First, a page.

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Workplaces are becoming increasingly diverse, and businesses constantly face the challenge of ensuring work ethics to strengthen competitiveness. Workplace ethics is affected not just by potential gains and losses of unethical action but also by employee morale, values and self-concept. The ethical reasoning process depends on both perception of what is ethical and the ability to justify unethical action in a given situation. In this study, we explore the role of individual, organisational and situational factors influencing the perceived degree of unethical behaviour at work. Individual socio-cultural factors include personal values, such as honesty, and socio-demographic factors, such as age, gender, education and tenure. Organisational factors are assessed through espoused values of honesty and responsibility. Finally, three situational factors are randomly introduced – low wage, boredom and perceived injustice. Two hundred and eight retail employees were surveyed to assess their personal values and the perceived degree of unethical behaviour at work. We found that honesty as a personal value changes ethical reasoning, especially when situational factors, such as low wage are introduced. Moreover, older employees tend to report more ethical behaviour in the workforce. We also concluded that declaring honesty and responsibility as organisational values could have a minor positive impact on ethical behaviour mitigating the impact of the introduced situational factors.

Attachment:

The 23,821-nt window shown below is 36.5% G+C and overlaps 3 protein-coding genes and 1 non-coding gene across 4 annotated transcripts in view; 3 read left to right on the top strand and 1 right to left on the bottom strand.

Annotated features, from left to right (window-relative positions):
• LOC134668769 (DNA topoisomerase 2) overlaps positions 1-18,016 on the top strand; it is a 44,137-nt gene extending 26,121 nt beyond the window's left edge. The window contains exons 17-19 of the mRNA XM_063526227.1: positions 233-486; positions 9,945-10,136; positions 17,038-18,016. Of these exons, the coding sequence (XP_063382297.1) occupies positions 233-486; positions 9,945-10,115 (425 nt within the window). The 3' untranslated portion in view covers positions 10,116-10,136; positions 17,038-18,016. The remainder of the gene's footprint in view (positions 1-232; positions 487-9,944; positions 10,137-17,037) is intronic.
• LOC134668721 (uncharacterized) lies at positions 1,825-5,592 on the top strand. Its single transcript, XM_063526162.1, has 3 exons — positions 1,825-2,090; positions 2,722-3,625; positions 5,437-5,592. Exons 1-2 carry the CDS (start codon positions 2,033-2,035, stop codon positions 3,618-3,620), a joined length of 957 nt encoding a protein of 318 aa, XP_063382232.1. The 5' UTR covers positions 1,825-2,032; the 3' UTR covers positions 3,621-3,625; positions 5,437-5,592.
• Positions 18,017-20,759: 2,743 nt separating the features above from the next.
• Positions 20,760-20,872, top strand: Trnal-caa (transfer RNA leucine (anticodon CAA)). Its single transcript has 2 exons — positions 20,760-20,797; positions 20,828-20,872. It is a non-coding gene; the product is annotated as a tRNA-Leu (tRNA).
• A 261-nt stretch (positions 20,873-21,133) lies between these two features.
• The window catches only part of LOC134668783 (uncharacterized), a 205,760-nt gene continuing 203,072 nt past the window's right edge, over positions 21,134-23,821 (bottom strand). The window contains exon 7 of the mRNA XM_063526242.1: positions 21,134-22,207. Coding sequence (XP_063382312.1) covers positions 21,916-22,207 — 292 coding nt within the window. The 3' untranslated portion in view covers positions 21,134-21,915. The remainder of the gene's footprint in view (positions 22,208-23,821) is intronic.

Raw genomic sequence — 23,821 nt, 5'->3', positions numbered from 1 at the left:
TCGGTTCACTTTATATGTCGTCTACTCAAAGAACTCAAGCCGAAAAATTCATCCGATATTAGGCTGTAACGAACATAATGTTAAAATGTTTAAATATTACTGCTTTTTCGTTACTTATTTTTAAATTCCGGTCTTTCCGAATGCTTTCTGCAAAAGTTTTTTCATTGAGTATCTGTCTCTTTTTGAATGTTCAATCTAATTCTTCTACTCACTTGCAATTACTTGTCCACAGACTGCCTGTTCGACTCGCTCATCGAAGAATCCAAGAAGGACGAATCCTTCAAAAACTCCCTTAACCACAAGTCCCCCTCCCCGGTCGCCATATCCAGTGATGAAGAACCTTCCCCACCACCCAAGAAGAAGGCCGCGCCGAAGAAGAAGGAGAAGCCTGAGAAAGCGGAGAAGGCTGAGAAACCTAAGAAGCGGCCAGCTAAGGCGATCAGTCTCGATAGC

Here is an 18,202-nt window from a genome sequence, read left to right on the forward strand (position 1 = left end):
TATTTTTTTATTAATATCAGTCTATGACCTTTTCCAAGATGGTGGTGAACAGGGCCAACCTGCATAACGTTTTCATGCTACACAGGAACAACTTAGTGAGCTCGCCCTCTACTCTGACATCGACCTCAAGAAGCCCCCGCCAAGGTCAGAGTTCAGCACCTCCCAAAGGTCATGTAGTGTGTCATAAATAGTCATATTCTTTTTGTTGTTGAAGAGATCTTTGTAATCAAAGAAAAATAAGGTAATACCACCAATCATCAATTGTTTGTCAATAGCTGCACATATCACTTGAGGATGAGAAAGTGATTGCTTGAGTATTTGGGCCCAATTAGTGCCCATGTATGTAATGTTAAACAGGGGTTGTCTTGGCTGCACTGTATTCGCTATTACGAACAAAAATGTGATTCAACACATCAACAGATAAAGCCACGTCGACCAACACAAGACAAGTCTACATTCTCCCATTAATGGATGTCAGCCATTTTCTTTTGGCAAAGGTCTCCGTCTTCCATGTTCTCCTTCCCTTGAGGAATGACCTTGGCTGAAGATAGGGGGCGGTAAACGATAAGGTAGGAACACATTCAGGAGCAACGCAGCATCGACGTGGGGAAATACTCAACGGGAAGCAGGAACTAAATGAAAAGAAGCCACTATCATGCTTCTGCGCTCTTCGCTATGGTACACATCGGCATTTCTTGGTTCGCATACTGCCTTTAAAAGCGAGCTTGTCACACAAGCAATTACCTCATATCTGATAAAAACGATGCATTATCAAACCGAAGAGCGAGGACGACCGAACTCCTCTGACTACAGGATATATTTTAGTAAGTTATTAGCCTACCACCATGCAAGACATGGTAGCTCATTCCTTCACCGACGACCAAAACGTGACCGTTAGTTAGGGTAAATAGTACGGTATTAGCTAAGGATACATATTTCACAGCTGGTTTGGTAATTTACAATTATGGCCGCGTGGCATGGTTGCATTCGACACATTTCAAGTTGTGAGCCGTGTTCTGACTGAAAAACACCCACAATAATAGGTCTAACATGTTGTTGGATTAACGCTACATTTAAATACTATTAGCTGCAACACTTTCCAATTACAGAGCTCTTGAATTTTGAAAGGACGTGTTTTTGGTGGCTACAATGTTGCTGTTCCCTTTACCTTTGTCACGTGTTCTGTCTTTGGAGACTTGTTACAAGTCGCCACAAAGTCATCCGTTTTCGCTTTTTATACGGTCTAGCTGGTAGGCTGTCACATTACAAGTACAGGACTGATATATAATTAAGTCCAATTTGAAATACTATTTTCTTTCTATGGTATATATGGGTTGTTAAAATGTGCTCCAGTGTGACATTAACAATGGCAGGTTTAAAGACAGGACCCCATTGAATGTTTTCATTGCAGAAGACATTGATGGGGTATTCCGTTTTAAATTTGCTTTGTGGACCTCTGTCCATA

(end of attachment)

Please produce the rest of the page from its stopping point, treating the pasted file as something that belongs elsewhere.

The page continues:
Keywords: Socio-cultural factors, values, workplace diversity, business ethics, ethical reasoning
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